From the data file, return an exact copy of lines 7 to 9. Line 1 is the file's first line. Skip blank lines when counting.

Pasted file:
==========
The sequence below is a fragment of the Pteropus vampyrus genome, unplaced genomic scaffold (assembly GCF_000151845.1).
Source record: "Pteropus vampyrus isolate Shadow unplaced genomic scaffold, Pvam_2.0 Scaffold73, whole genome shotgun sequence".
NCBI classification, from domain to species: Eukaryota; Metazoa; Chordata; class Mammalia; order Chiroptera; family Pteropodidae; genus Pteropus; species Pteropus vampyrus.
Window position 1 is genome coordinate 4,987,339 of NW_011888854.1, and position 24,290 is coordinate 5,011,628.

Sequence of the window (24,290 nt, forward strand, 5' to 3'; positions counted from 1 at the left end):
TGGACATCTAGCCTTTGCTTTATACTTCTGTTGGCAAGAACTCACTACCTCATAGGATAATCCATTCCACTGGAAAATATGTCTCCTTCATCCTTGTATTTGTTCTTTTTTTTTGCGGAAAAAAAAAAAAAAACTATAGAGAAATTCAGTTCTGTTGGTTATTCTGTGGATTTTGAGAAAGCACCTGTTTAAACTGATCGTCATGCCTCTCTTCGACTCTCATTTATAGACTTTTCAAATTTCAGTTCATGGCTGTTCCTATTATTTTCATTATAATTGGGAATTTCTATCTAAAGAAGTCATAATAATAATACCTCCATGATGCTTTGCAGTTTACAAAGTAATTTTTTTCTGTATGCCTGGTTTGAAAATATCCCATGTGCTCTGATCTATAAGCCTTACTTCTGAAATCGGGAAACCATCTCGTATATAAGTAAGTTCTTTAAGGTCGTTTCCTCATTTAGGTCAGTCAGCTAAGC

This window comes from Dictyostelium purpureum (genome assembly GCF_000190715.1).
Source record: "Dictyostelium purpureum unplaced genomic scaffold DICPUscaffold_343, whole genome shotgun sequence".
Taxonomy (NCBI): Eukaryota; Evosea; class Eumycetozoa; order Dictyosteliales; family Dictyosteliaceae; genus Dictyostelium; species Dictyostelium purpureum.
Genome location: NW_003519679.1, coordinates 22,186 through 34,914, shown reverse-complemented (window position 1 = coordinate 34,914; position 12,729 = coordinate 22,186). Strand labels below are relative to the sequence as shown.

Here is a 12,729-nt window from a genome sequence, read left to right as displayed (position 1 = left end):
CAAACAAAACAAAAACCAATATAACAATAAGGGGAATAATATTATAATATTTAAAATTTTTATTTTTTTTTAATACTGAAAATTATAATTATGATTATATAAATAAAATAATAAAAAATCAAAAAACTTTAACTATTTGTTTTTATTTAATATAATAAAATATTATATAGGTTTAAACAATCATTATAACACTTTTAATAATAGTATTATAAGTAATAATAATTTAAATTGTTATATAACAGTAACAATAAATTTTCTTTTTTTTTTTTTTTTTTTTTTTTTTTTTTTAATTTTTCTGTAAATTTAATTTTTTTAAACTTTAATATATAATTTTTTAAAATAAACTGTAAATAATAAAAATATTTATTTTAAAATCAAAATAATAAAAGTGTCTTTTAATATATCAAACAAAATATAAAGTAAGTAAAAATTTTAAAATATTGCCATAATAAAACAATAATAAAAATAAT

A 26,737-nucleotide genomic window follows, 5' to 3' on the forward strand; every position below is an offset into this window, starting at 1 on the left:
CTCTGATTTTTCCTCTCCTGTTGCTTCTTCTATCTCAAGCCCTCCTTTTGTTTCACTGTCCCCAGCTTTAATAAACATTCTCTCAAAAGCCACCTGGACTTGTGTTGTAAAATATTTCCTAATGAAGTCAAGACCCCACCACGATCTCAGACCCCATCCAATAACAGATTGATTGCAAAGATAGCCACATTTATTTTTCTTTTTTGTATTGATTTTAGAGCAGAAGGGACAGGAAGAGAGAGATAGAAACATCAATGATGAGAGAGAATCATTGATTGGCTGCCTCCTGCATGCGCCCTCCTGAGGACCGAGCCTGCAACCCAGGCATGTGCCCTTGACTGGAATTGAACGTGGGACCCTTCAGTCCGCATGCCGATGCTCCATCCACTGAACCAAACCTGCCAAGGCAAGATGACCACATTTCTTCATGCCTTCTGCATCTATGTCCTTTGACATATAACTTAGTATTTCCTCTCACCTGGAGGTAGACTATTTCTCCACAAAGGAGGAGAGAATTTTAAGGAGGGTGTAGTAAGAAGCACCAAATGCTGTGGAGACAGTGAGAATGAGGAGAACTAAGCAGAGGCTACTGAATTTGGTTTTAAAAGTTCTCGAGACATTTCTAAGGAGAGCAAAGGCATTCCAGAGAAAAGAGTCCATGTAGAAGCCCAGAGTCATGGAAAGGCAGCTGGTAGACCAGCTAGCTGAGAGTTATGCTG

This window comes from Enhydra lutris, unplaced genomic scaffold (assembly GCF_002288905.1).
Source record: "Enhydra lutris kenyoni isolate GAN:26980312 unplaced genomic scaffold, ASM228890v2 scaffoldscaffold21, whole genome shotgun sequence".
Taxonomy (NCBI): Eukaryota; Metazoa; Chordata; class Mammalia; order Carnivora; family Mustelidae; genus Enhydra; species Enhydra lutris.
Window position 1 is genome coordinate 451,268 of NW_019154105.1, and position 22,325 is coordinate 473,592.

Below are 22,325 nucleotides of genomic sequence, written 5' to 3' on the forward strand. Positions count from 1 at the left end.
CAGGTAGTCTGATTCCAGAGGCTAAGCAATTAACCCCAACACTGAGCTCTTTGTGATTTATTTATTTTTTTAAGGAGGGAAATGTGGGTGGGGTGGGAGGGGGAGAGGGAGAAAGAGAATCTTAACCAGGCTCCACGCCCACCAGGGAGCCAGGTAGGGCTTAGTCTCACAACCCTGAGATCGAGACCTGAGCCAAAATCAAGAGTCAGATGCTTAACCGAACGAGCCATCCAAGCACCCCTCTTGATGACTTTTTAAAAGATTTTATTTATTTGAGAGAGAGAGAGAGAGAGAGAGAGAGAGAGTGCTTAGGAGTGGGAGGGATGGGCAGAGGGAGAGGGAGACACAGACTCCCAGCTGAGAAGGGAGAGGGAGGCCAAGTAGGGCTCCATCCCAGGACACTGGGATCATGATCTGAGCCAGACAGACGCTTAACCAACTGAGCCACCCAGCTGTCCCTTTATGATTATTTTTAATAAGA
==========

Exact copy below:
This window comes from Dictyostelium purpureum (genome assembly GCF_000190715.1).
Source record: "Dictyostelium purpureum unplaced genomic scaffold DICPUscaffold_343, whole genome shotgun sequence".
Taxonomy (NCBI): Eukaryota; Evosea; class Eumycetozoa; order Dictyosteliales; family Dictyosteliaceae; genus Dictyostelium; species Dictyostelium purpureum.